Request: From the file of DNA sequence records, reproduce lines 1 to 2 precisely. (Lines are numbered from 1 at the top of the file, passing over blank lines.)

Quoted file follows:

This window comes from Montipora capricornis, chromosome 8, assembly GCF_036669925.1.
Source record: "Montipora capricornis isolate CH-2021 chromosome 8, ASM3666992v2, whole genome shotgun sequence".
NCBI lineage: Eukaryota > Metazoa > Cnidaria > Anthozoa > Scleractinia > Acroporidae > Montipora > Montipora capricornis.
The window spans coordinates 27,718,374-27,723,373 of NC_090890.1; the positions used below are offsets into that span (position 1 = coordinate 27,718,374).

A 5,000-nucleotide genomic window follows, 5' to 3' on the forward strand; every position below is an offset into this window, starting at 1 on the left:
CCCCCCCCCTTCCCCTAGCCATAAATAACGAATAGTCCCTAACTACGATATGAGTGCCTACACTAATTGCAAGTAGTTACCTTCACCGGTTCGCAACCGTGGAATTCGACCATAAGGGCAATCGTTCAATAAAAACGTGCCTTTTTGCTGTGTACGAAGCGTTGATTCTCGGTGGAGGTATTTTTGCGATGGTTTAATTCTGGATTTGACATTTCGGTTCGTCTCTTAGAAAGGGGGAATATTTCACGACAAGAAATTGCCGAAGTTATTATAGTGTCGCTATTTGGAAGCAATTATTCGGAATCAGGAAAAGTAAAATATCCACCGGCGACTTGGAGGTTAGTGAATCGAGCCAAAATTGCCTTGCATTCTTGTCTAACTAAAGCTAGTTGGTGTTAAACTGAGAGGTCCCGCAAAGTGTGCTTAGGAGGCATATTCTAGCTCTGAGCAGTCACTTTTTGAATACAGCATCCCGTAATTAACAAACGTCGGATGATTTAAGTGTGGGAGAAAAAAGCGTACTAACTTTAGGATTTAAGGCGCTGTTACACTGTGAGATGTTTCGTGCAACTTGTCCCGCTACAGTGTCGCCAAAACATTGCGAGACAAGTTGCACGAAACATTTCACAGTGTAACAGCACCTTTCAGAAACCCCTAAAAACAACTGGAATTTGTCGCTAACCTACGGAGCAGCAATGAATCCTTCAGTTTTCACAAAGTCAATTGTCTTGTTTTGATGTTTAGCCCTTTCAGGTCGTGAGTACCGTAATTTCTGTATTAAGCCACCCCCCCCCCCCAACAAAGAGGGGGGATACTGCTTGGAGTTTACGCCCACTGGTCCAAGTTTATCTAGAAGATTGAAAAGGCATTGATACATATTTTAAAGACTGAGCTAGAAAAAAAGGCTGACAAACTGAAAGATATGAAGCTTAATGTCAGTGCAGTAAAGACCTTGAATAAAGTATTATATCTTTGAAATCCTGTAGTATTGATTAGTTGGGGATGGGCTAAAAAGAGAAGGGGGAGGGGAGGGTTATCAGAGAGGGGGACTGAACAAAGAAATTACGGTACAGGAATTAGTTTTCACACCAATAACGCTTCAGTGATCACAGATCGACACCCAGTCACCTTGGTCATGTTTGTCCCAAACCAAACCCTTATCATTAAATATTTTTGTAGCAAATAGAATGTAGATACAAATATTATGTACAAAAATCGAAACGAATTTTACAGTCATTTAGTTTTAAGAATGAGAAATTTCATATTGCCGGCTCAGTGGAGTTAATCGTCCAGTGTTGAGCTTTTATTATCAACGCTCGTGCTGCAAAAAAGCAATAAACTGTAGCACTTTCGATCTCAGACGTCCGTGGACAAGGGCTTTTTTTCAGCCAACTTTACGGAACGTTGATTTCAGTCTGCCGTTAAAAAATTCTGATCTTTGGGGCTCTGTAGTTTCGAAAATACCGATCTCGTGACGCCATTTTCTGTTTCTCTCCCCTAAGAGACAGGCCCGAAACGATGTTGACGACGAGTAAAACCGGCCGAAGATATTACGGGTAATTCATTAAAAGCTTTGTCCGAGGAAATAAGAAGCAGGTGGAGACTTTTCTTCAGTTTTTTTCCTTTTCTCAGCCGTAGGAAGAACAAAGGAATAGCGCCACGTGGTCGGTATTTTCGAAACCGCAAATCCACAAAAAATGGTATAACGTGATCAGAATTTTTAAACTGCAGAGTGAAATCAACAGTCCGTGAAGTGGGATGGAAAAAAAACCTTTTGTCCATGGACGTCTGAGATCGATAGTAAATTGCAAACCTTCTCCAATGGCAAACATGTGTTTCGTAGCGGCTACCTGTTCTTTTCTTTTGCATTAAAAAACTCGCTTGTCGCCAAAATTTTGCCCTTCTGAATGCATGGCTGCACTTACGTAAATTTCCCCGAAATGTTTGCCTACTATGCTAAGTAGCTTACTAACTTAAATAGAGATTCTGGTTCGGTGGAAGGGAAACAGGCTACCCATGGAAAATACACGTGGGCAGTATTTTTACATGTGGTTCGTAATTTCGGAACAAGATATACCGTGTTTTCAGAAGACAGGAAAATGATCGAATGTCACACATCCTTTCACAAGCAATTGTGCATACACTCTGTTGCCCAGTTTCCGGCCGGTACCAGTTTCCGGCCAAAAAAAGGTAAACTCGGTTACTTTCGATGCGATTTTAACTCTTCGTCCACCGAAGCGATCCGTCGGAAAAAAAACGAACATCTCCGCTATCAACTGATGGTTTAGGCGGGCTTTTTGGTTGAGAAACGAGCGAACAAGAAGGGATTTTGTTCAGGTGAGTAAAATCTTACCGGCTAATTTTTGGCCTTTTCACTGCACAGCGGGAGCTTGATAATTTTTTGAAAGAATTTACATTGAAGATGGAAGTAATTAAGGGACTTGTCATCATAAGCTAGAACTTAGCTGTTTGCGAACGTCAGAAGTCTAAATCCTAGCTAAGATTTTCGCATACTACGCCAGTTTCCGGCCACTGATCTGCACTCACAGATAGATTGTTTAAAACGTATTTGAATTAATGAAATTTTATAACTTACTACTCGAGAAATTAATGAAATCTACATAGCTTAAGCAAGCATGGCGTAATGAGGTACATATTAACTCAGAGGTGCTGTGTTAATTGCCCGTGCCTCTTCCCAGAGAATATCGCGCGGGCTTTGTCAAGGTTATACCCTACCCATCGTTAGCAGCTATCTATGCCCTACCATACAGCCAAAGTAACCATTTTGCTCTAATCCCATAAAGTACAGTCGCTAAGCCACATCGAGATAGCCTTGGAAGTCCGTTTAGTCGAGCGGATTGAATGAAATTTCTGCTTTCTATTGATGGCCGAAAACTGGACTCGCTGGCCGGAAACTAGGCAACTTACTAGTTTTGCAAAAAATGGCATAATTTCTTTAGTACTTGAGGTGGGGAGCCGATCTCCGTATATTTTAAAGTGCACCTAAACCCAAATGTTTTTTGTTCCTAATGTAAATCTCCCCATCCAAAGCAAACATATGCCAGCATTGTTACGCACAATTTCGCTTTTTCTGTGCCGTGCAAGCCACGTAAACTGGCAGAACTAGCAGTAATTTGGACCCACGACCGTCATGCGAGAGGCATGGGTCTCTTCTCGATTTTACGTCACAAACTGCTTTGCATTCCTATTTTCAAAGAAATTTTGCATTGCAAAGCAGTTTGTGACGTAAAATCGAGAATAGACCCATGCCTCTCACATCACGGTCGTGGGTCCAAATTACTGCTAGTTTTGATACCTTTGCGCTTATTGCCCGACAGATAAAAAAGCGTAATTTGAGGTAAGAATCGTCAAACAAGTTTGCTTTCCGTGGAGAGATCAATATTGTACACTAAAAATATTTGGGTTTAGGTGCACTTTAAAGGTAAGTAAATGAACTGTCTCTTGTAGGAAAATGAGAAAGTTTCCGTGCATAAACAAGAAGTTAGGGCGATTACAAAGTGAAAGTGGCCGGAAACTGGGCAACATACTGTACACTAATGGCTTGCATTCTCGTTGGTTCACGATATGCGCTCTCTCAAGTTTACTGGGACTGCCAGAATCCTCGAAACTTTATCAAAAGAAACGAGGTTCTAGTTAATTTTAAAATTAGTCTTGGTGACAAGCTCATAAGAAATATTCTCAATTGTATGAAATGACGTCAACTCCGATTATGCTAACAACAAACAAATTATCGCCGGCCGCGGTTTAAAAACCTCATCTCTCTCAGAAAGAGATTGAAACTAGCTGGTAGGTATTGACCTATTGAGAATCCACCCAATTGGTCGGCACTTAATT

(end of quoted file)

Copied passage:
This window comes from Montipora capricornis, chromosome 8, assembly GCF_036669925.1.
Source record: "Montipora capricornis isolate CH-2021 chromosome 8, ASM3666992v2, whole genome shotgun sequence".